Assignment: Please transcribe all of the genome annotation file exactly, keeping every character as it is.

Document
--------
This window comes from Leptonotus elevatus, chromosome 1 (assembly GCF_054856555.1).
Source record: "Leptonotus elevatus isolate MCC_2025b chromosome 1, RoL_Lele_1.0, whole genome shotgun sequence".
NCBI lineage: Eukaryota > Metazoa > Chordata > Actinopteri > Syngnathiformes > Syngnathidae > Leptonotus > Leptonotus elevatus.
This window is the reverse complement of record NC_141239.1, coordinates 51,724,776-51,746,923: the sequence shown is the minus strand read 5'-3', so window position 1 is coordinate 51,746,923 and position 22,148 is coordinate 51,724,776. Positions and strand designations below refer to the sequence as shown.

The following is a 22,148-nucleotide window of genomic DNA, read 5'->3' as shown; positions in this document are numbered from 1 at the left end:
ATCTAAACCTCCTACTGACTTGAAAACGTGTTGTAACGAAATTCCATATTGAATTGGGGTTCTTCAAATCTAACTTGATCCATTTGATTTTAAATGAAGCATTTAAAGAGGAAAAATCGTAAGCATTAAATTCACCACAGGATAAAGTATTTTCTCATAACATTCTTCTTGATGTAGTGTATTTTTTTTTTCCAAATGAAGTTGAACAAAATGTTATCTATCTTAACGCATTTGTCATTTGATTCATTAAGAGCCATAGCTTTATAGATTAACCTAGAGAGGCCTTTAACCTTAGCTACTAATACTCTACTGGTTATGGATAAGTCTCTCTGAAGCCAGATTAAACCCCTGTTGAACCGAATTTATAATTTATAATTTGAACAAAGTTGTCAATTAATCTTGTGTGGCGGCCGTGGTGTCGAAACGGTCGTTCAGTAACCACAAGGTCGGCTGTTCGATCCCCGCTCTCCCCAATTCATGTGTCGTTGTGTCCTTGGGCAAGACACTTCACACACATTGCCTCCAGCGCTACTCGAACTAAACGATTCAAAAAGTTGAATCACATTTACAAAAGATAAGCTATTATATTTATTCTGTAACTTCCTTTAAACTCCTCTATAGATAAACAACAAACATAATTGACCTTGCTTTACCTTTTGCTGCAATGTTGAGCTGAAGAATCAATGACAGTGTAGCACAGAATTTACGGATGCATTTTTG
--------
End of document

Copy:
This window comes from Leptonotus elevatus, chromosome 1 (assembly GCF_054856555.1).
Source record: "Leptonotus elevatus isolate MCC_2025b chromosome 1, RoL_Lele_1.0, whole genome shotgun sequence".
NCBI lineage: Eukaryota > Metazoa > Chordata > Actinopteri > Syngnathiformes > Syngnathidae > Leptonotus > Leptonotus elevatus.
This window is the reverse complement of record NC_141239.1, coordinates 51,724,776-51,746,923: the sequence shown is the minus strand read 5'-3', so window position 1 is coordinate 51,746,923 and position 22,148 is coordinate 51,724,776. Positions and strand designations below refer to the sequence as shown.

The following is a 22,148-nucleotide window of genomic DNA, read 5'->3' as shown; positions in this document are numbered from 1 at the left end:
ATCTAAACCTCCTACTGACTTGAAAACGTGTTGTAACGAAATTCCATATTGAATTGGGGTTCTTCAAATCTAACTTGATCCATTTGATTTTAAATGAAGCATTTAAAGAGGAAAAATCGTAAGCATTAAATTCACCACAGGATAAAGTATTTTCTCATAACATTCTTCTTGATGTAGTGTATTTTTTTTTTCCAAATGAAGTTGAACAAAATGTTATCTATCTTAACGCATTTGTCATTTGATTCATTAAGAGCCATAGCTTTATAGATTAACCTAGAGAGGCCTTTAACCTTAGCTACTAATACTCTACTGGTTATGGATAAGTCTCTCTGAAGCCAGATTAAACCCCTGTTGAACCGAATTTATAATTTATAATTTGAACAAAGTTGTCAATTAATCTTGTGTGGCGGCCGTGGTGTCGAAACGGTCGTTCAGTAACCACAAGGTCGGCTGTTCGATCCCCGCTCTCCCCAATTCATGTGTCGTTGTGTCCTTGGGCAAGACACTTCACACACATTGCCTCCAGCGCTACTCGAACTAAACGATTCAAAAAGTTGAATCACATTTACAAAAGATAAGCTATTATATTTATTCTGTAACTTCCTTTAAACTCCTCTATAGATAAACAACAAACATAATTGACCTTGCTTTACCTTTTGCTGCAATGTTGAGCTGAAGAATCAATGACAGTGTAGCACAGAATTTACGGATGCATTTTTG